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Non-alcoholic fatty liver disease is multifactorial, with a possible genetic component fomenting it’s appearance in some patients. There are certain genetic variations (polymorphisms) that promote the production of fat or hinder its transport out of the liver; leading to accumulation. Studies where the genetic causes have been determined show that patients with these genetic variations evolve more quickly, but there are usually other causes too, such as diabetes or obesity.
The individual risk for each patient of developing cirrhosis cannot be known. It is known that 25-30% of the world population has fat in the liver. However, only about 20% of these patients are at risk of progression to more advanced stages with inflammation and fibrosis. Of this 20%, 15-20% will progress to cirrhosis.
It is recommended not to drink alcohol. Alcohol can add toxicity to an already damaged liver with fatty deposits leading to faster progression of the disease. Since a safe amount of alcohol cannot be established, the recommendation is not to drink.
Some drugs can cause accumulation of fat in the liver. These are called secondary causes of non-alcoholic fatty liver disease. Taking these drugs does not inevitably lead to cirrhosis, of course, but they can aggravate liver damage.
Always check if they are being taken and withdraw them, where feasible. If it is not feasible to withdraw the drug because it provides more benefits than harm, the fatty liver must be monitored and checked for fibrosis (scar tissue).
Patients who have fat in the liver, without inflammation or fibrosis (scar tissue), can be followed up from primary care. The objective in these patients is to follow a Mediterranean diet, do physical exercise and have an analytical check-up every 2-3 years to assess whether there are signs of fibrosis or progression. However, patients with advanced fibrosis will have to follow up with the hepatology or gastroenterology medical team to control the appearance of cirrhosis and its complications.
The Mediterranean diet is proven to be the best for avoiding fatty liver disease. This diet must be low in saturated fats and sugars. Saturated fats are found in red meat, sausages, butter and cream, for example; while sugars are found in alcohol, brown sugar, honey, chocolate, ice cream and sugary drinks, among others. The latter have a high content of fructose, which is mainly metabolised in the liver and promotes the synthesis of fats, so these products must be avoided. A glass of milk with the same number of calories as a sugary drink is always better, due to the latter’s fructose content. Total removal of this type of beverage with a high fructose content must be one of the main objectives.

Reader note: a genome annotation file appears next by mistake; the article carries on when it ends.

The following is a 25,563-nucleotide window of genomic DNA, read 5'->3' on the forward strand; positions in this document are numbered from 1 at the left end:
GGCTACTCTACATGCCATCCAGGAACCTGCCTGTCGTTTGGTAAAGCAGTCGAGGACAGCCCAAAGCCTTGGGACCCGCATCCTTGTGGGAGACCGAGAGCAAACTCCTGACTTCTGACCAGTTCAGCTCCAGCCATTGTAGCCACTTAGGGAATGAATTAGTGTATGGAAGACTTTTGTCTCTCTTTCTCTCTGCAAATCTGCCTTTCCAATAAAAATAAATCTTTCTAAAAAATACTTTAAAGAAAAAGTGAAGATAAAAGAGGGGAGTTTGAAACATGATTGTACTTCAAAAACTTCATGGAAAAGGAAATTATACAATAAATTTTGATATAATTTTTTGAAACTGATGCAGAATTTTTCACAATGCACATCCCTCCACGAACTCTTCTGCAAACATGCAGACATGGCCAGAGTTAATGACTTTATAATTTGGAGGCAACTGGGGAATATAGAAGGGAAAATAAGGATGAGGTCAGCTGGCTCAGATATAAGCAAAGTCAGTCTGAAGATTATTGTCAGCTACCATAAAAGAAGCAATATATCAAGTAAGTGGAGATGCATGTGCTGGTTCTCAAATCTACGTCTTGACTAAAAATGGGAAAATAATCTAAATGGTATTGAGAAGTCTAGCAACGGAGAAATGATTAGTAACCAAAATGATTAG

Yes. Patients who lose weight and their liver fat disappears, including even fibrosis (scar tissue), may get the disease again if the risk factors that caused it return. Therefore, the diet and exercise changes recommended by specialists must be maintained and implemented regularly throughout life.
The ideal would be to combine aerobic physical exercise (e.g. running, cycling, swimming, dancing or skating) with anaerobic physical exercise (e.g. push-ups, sit-ups, planks and squats). However, this must be in accordance with the abilities and limitations of each person. Therefore, if aerobic physical exercise cannot be practised, only strength or resistance (anaerobic) exercises can be carried out. Choose just 6-8 exercises, perform 10-15 repetitions of each and repeat this series up to 3 times. This routine can last for 20-40 minutes. The exercises can be done at home with 1-2 kg weights, some elastic material and a mat. Yoga or pilates can also be practised.
If you eat only 1 meal a day or less than you need, the body stores all the calories and lowers the base metabolism when you eat food; that is, it reduces the energy it spends on carrying out all its physiological processes (to maintain the body). Therefore, you should have 3 main meals (breakfast, lunch and dinner) and 2 smaller, secondary snacks; eating more during the first part of the day and less before going to sleep. Also, in a single meal, half the plate should be occupied by a salad or vegetables, a quarter by carbohydrates (pasta, potato or rice) and the other quarter by protein (legumes, fish, white meat, eggs), although a vegetable source is preferable.
Carbohydrates are necessary for the energy our body needs to function; therefore, they should not be eliminated from the diet. To lose weight, you should limit carbohydrates to 4 servings a day. A serving of pasta or rice must be 60 g, bread 40 g and potatoes 150 g. At least one of these portions should be wholemeal.
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Substantiated information by:
Isabel Graupera Garcia-MilàHepatologist Senior SpecialistHepatology Service
Marta Cervera CarbonellNurseHepatology Service
Pere Ginès GibertHepatologistHepatology Service
Published: 19 August 2022
Updated: 26 August 2022
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